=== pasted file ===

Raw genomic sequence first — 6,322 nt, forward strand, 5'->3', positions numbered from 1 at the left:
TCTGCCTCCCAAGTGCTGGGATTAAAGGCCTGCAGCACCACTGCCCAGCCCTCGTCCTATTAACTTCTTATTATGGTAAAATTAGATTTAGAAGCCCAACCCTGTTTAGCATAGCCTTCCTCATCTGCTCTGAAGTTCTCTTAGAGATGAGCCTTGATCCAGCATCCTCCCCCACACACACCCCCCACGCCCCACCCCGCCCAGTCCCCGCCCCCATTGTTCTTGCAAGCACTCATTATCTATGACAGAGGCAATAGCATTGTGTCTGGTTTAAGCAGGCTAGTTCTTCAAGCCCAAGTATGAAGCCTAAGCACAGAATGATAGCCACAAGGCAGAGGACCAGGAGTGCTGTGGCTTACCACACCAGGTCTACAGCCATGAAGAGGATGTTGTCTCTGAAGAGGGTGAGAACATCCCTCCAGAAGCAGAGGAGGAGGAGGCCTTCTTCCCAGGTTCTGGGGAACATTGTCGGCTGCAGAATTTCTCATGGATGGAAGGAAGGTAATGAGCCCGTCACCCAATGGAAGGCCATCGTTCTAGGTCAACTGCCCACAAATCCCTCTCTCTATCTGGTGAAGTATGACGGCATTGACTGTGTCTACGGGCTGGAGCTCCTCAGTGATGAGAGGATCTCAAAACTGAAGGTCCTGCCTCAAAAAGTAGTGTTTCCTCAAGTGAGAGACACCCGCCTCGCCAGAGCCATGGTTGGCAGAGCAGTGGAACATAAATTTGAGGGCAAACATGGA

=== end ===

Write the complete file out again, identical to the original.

Raw genomic sequence first — 6,322 nt, forward strand, 5'->3', positions numbered from 1 at the left:
TCTGCCTCCCAAGTGCTGGGATTAAAGGCCTGCAGCACCACTGCCCAGCCCTCGTCCTATTAACTTCTTATTATGGTAAAATTAGATTTAGAAGCCCAACCCTGTTTAGCATAGCCTTCCTCATCTGCTCTGAAGTTCTCTTAGAGATGAGCCTTGATCCAGCATCCTCCCCCACACACACCCCCCACGCCCCACCCCGCCCAGTCCCCGCCCCCATTGTTCTTGCAAGCACTCATTATCTATGACAGAGGCAATAGCATTGTGTCTGGTTTAAGCAGGCTAGTTCTTCAAGCCCAAGTATGAAGCCTAAGCACAGAATGATAGCCACAAGGCAGAGGACCAGGAGTGCTGTGGCTTACCACACCAGGTCTACAGCCATGAAGAGGATGTTGTCTCTGAAGAGGGTGAGAACATCCCTCCAGAAGCAGAGGAGGAGGAGGCCTTCTTCCCAGGTTCTGGGGAACATTGTCGGCTGCAGAATTTCTCATGGATGGAAGGAAGGTAATGAGCCCGTCACCCAATGGAAGGCCATCGTTCTAGGTCAACTGCCCACAAATCCCTCTCTCTATCTGGTGAAGTATGACGGCATTGACTGTGTCTACGGGCTGGAGCTCCTCAGTGATGAGAGGATCTCAAAACTGAAGGTCCTGCCTCAAAAAGTAGTGTTTCCTCAAGTGAGAGACACCCGCCTCGCCAGAGCCATGGTTGGCAGAGCAGTGGAACATAAATTTGAGGGCAAACATGGA